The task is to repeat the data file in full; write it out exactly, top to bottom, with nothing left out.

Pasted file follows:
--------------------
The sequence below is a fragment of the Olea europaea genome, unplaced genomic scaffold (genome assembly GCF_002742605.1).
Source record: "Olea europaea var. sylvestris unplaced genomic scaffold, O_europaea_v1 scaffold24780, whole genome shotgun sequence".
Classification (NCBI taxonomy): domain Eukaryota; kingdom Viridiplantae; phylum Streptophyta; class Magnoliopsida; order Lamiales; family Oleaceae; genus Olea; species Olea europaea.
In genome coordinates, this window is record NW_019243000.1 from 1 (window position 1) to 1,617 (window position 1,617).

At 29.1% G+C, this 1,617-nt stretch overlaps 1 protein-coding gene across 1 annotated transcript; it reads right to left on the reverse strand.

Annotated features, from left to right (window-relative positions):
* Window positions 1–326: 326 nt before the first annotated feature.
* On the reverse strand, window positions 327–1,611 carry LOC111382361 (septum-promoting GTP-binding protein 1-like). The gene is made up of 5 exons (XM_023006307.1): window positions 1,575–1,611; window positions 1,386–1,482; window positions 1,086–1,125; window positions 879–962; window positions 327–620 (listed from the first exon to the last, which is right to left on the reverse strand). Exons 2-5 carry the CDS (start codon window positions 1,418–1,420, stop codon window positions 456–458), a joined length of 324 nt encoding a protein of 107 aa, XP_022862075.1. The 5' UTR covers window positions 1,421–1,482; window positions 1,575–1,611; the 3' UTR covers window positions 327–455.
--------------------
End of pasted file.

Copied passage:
The sequence below is a fragment of the Olea europaea genome, unplaced genomic scaffold (genome assembly GCF_002742605.1).
Source record: "Olea europaea var. sylvestris unplaced genomic scaffold, O_europaea_v1 scaffold24780, whole genome shotgun sequence".
Classification (NCBI taxonomy): domain Eukaryota; kingdom Viridiplantae; phylum Streptophyta; class Magnoliopsida; order Lamiales; family Oleaceae; genus Olea; species Olea europaea.
In genome coordinates, this window is record NW_019243000.1 from 1 (window position 1) to 1,617 (window position 1,617).

At 29.1% G+C, this 1,617-nt stretch overlaps 1 protein-coding gene across 1 annotated transcript; it reads right to left on the reverse strand.

Annotated features, from left to right (window-relative positions):
* Window positions 1–326: 326 nt before the first annotated feature.
* On the reverse strand, window positions 327–1,611 carry LOC111382361 (septum-promoting GTP-binding protein 1-like). The gene is made up of 5 exons (XM_023006307.1): window positions 1,575–1,611; window positions 1,386–1,482; window positions 1,086–1,125; window positions 879–962; window positions 327–620 (listed from the first exon to the last, which is right to left on the reverse strand). Exons 2-5 carry the CDS (start codon window positions 1,418–1,420, stop codon window positions 456–458), a joined length of 324 nt encoding a protein of 107 aa, XP_022862075.1. The 5' UTR covers window positions 1,421–1,482; window positions 1,575–1,611; the 3' UTR covers window positions 327–455.